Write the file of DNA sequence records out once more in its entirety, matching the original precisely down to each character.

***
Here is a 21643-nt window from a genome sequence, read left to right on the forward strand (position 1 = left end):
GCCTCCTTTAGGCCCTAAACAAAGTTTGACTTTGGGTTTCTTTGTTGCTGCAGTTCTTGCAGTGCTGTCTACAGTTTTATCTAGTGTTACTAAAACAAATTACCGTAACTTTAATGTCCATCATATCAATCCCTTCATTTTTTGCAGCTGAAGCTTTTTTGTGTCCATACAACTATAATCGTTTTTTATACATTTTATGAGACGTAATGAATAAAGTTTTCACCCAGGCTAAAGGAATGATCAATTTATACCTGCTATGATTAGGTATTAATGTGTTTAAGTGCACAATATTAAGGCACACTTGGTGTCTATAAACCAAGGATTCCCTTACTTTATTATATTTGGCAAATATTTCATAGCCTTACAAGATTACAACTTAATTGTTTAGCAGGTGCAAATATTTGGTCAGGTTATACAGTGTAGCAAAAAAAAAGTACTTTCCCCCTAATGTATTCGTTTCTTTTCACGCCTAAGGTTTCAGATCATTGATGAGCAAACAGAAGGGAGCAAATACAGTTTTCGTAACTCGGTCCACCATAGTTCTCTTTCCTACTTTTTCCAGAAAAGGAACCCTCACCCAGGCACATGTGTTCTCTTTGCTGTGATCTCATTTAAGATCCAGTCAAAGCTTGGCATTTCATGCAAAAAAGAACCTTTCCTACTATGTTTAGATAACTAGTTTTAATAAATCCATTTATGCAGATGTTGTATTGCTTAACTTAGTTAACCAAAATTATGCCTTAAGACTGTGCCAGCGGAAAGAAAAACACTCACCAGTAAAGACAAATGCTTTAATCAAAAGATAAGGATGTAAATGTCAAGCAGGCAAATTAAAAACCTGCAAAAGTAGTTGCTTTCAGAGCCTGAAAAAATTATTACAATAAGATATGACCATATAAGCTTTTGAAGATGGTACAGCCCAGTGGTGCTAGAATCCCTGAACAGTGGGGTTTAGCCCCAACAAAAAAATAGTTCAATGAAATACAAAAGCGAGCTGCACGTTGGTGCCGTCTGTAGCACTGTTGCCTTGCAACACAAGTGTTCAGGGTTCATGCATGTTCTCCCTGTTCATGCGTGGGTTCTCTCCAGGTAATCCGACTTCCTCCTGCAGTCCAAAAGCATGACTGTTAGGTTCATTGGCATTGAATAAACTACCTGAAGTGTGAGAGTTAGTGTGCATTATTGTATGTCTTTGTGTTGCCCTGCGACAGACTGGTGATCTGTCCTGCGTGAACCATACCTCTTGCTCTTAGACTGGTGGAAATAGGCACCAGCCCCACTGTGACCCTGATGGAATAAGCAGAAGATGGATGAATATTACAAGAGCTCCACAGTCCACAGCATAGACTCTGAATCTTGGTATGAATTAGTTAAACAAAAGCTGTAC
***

Here is a 21643-nt window from a genome sequence, read left to right on the forward strand (position 1 = left end):
GCCTCCTTTAGGCCCTAAACAAAGTTTGACTTTGGGTTTCTTTGTTGCTGCAGTTCTTGCAGTGCTGTCTACAGTTTTATCTAGTGTTACTAAAACAAATTACCGTAACTTTAATGTCCATCATATCAATCCCTTCATTTTTTGCAGCTGAAGCTTTTTTGTGTCCATACAACTATAATCGTTTTTTATACATTTTATGAGACGTAATGAATAAAGTTTTCACCCAGGCTAAAGGAATGATCAATTTATACCTGCTATGATTAGGTATTAATGTGTTTAAGTGCACAATATTAAGGCACACTTGGTGTCTATAAACCAAGGATTCCCTTACTTTATTATATTTGGCAAATATTTCATAGCCTTACAAGATTACAACTTAATTGTTTAGCAGGTGCAAATATTTGGTCAGGTTATACAGTGTAGCAAAAAAAAAGTACTTTCCCCCTAATGTATTCGTTTCTTTTCACGCCTAAGGTTTCAGATCATTGATGAGCAAACAGAAGGGAGCAAATACAGTTTTCGTAACTCGGTCCACCATAGTTCTCTTTCCTACTTTTTCCAGAAAAGGAACCCTCACCCAGGCACATGTGTTCTCTTTGCTGTGATCTCATTTAAGATCCAGTCAAAGCTTGGCATTTCATGCAAAAAAGAACCTTTCCTACTATGTTTAGATAACTAGTTTTAATAAATCCATTTATGCAGATGTTGTATTGCTTAACTTAGTTAACCAAAATTATGCCTTAAGACTGTGCCAGCGGAAAGAAAAACACTCACCAGTAAAGACAAATGCTTTAATCAAAAGATAAGGATGTAAATGTCAAGCAGGCAAATTAAAAACCTGCAAAAGTAGTTGCTTTCAGAGCCTGAAAAAATTATTACAATAAGATATGACCATATAAGCTTTTGAAGATGGTACAGCCCAGTGGTGCTAGAATCCCTGAACAGTGGGGTTTAGCCCCAACAAAAAAATAGTTCAATGAAATACAAAAGCGAGCTGCACGTTGGTGCCGTCTGTAGCACTGTTGCCTTGCAACACAAGTGTTCAGGGTTCATGCATGTTCTCCCTGTTCATGCGTGGGTTCTCTCCAGGTAATCCGACTTCCTCCTGCAGTCCAAAAGCATGACTGTTAGGTTCATTGGCATTGAATAAACTACCTGAAGTGTGAGAGTTAGTGTGCATTATTGTATGTCTTTGTGTTGCCCTGCGACAGACTGGTGATCTGTCCTGCGTGAACCATACCTCTTGCTCTTAGACTGGTGGAAATAGGCACCAGCCCCACTGTGACCCTGATGGAATAAGCAGAAGATGGATGAATATTACAAGAGCTCCACAGTCCACAGCATAGACTCTGAATCTTGGTATGAATTAGTTAAACAAAAGCTGTAC